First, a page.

Once you reach the point where you have a steady dose, it gets easier. Accredo should be there for every question, don’t be afraid to call them with any doubts.
      Whatever makes your mixing easier, do it. My husband made a check-off list in the beginning, and we mixed together while I was titrating. One mistake can mean life or death. And, if you are unsure of anything you have done while mixing, it is better to toss a batch than to risk accidentally putting the wrong dose on your line.
      Again, pm me if you have questions. I try to check at least once daily.
      You have got this!

    • #15407
       Brittany Foster 
      Keymaster

      Blessings to you too , Randolph. I hope you were able to enjoy your holiday and Christmas. I know that many of us on here have dealt with or are still managing depression. Are you taling depression or anti anxiety meds if you don’t mind me asking? I do for sleep. You are right when you make the suggestion to call with any doubts or concerns . Its so important for our health and our mental health to make sure that we have some type of control back.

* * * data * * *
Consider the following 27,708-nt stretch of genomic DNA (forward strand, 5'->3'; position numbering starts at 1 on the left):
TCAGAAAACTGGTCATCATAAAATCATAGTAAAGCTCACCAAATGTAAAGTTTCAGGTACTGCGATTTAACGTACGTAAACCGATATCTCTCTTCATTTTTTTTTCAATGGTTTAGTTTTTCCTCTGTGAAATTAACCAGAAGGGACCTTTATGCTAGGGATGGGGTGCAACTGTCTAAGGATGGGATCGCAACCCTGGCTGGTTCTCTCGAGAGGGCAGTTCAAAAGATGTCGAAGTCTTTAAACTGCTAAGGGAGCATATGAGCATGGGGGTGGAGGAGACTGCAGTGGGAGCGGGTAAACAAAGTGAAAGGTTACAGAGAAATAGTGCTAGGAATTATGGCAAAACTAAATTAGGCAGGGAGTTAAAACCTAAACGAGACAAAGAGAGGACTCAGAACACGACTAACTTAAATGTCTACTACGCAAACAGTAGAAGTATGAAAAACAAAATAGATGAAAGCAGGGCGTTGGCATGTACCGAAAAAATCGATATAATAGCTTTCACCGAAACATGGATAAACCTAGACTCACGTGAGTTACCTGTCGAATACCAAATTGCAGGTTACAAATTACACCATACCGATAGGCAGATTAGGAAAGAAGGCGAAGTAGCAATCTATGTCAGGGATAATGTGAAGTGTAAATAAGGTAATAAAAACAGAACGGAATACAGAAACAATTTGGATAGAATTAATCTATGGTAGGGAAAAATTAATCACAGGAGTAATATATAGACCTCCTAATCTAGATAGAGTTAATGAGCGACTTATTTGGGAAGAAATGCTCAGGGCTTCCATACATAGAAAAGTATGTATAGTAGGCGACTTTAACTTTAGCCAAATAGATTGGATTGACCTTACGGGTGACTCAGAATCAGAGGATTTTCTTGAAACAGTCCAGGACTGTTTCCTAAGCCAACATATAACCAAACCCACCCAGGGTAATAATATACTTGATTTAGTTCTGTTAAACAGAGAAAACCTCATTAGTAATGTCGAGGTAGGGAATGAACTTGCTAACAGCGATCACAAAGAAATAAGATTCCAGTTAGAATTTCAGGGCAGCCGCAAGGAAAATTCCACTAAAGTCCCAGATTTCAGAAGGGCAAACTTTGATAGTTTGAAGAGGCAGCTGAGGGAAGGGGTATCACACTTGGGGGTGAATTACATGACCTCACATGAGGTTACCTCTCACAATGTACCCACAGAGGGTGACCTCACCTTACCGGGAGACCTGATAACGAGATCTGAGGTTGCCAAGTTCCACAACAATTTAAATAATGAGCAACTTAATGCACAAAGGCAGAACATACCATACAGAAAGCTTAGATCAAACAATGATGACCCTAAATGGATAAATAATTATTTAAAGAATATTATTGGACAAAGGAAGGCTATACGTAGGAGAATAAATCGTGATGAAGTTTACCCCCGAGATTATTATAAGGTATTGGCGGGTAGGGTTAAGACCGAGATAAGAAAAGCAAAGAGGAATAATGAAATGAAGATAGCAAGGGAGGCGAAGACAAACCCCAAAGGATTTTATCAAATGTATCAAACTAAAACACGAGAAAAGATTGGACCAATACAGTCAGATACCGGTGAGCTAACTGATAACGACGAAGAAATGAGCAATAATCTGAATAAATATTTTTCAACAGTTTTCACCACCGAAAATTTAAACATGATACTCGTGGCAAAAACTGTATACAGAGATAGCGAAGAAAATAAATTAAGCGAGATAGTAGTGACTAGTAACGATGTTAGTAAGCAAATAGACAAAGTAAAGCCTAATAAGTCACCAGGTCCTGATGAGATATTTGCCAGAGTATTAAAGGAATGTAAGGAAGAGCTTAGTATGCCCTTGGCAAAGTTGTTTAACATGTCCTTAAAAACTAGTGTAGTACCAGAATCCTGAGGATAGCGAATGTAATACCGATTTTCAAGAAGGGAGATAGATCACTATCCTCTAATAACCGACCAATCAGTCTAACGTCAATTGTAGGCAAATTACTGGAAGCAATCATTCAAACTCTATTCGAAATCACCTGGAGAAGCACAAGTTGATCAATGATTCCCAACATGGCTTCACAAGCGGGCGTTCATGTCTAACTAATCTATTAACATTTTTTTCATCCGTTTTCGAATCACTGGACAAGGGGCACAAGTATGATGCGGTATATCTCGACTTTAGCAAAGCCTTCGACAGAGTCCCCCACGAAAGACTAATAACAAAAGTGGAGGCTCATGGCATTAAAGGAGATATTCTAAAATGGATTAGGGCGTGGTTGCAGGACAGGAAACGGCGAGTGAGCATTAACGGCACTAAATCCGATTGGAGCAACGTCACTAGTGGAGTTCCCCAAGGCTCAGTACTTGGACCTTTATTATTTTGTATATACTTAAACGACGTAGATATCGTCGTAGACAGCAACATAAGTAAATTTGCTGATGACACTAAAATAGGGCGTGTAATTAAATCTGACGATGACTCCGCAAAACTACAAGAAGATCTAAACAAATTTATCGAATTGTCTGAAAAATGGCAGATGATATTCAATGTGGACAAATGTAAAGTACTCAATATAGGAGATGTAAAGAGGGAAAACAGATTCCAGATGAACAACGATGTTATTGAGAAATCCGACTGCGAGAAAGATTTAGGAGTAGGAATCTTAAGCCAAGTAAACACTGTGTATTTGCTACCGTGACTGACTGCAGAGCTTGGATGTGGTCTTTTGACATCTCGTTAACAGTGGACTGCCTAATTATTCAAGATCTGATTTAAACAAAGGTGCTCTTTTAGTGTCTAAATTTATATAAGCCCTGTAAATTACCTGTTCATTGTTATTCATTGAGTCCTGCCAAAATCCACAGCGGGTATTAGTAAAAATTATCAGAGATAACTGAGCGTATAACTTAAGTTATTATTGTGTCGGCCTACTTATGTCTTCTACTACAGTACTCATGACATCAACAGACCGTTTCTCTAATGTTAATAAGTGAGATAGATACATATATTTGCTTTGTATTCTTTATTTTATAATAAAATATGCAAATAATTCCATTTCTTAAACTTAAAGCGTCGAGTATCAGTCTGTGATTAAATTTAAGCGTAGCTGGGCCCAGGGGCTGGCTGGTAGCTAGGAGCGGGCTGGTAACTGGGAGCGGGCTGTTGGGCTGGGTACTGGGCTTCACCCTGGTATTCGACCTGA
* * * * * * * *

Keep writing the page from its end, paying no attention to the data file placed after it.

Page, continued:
• #15400
     Brittany Foster 
    Keymaster

    Dori,
    Thank you for being so active in the forums and for providing myself and others with such useful information. I’m usually on here as much as I can too. I took Christmad Eve and day off (which is a holiday break for many of us) but I’m glad to connect with you all even on my off days. A check list has been super helpful for me. That and even storing medicstions in different colored bags for those that can’t fit it all on a organizer. I know this has been helpful for me since I am a visual person. I forget things way too easily without doing this visual reminders . I’m glad somewhere is there to support and help you. It can be overwhelming trying to manage it on our own

  • #15429
     Randolph Reynolds 
    Participant

    Dori,
    I am probably better off on working with Remodulin as I only have to fill a cartridge and the pump pulls it in. I don’t know about the mixing business. I hope that when I move to the next level of concentration I will have fewer problems breathing while being active. Maybe I can get to the point where I don’t need additional oxygen from my concentrator.